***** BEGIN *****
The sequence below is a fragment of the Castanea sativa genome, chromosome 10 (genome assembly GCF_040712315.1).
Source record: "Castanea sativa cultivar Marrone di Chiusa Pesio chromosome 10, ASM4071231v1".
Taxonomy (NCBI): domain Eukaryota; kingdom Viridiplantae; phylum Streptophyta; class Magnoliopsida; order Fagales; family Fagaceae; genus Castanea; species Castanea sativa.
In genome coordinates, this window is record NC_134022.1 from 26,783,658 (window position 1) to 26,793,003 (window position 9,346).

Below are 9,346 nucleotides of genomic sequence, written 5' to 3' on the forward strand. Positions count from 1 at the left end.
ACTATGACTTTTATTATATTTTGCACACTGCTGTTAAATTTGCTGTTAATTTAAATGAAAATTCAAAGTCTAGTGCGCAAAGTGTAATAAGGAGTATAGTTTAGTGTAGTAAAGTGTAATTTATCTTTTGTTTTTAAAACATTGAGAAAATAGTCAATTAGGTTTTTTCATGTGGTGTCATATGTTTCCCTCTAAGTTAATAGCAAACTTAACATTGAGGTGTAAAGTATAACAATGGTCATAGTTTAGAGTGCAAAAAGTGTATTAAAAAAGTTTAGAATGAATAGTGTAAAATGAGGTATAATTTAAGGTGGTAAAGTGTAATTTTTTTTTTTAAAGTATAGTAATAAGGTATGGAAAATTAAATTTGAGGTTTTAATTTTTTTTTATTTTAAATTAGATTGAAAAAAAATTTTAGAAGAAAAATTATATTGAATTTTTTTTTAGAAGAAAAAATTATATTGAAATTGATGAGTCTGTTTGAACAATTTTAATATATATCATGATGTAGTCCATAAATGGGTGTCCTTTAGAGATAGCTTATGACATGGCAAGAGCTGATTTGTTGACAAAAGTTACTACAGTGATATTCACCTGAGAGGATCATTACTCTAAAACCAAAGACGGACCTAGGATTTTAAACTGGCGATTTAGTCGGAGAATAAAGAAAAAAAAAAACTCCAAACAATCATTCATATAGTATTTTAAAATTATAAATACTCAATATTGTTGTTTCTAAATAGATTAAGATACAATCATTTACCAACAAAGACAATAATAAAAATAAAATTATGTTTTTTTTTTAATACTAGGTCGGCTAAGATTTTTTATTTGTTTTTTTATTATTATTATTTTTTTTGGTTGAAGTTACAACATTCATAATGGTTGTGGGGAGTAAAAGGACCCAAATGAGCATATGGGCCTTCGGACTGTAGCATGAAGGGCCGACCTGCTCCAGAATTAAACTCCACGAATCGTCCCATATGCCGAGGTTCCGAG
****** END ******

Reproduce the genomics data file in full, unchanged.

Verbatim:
The sequence below is a fragment of the Castanea sativa genome, chromosome 10 (genome assembly GCF_040712315.1).
Source record: "Castanea sativa cultivar Marrone di Chiusa Pesio chromosome 10, ASM4071231v1".
Taxonomy (NCBI): domain Eukaryota; kingdom Viridiplantae; phylum Streptophyta; class Magnoliopsida; order Fagales; family Fagaceae; genus Castanea; species Castanea sativa.
In genome coordinates, this window is record NC_134022.1 from 26,783,658 (window position 1) to 26,793,003 (window position 9,346).

Below are 9,346 nucleotides of genomic sequence, written 5' to 3' on the forward strand. Positions count from 1 at the left end.
ACTATGACTTTTATTATATTTTGCACACTGCTGTTAAATTTGCTGTTAATTTAAATGAAAATTCAAAGTCTAGTGCGCAAAGTGTAATAAGGAGTATAGTTTAGTGTAGTAAAGTGTAATTTATCTTTTGTTTTTAAAACATTGAGAAAATAGTCAATTAGGTTTTTTCATGTGGTGTCATATGTTTCCCTCTAAGTTAATAGCAAACTTAACATTGAGGTGTAAAGTATAACAATGGTCATAGTTTAGAGTGCAAAAAGTGTATTAAAAAAGTTTAGAATGAATAGTGTAAAATGAGGTATAATTTAAGGTGGTAAAGTGTAATTTTTTTTTTTAAAGTATAGTAATAAGGTATGGAAAATTAAATTTGAGGTTTTAATTTTTTTTTATTTTAAATTAGATTGAAAAAAAATTTTAGAAGAAAAATTATATTGAATTTTTTTTTAGAAGAAAAAATTATATTGAAATTGATGAGTCTGTTTGAACAATTTTAATATATATCATGATGTAGTCCATAAATGGGTGTCCTTTAGAGATAGCTTATGACATGGCAAGAGCTGATTTGTTGACAAAAGTTACTACAGTGATATTCACCTGAGAGGATCATTACTCTAAAACCAAAGACGGACCTAGGATTTTAAACTGGCGATTTAGTCGGAGAATAAAGAAAAAAAAAAACTCCAAACAATCATTCATATAGTATTTTAAAATTATAAATACTCAATATTGTTGTTTCTAAATAGATTAAGATACAATCATTTACCAACAAAGACAATAATAAAAATAAAATTATGTTTTTTTTTTAATACTAGGTCGGCTAAGATTTTTTATTTGTTTTTTTATTATTATTATTTTTTTTGGTTGAAGTTACAACATTCATAATGGTTGTGGGGAGTAAAAGGACCCAAATGAGCATATGGGCCTTCGGACTGTAGCATGAAGGGCCGACCTGCTCCAGAATTAAACTCCACGAATCGTCCCATATGCCGAGGTTCCGAG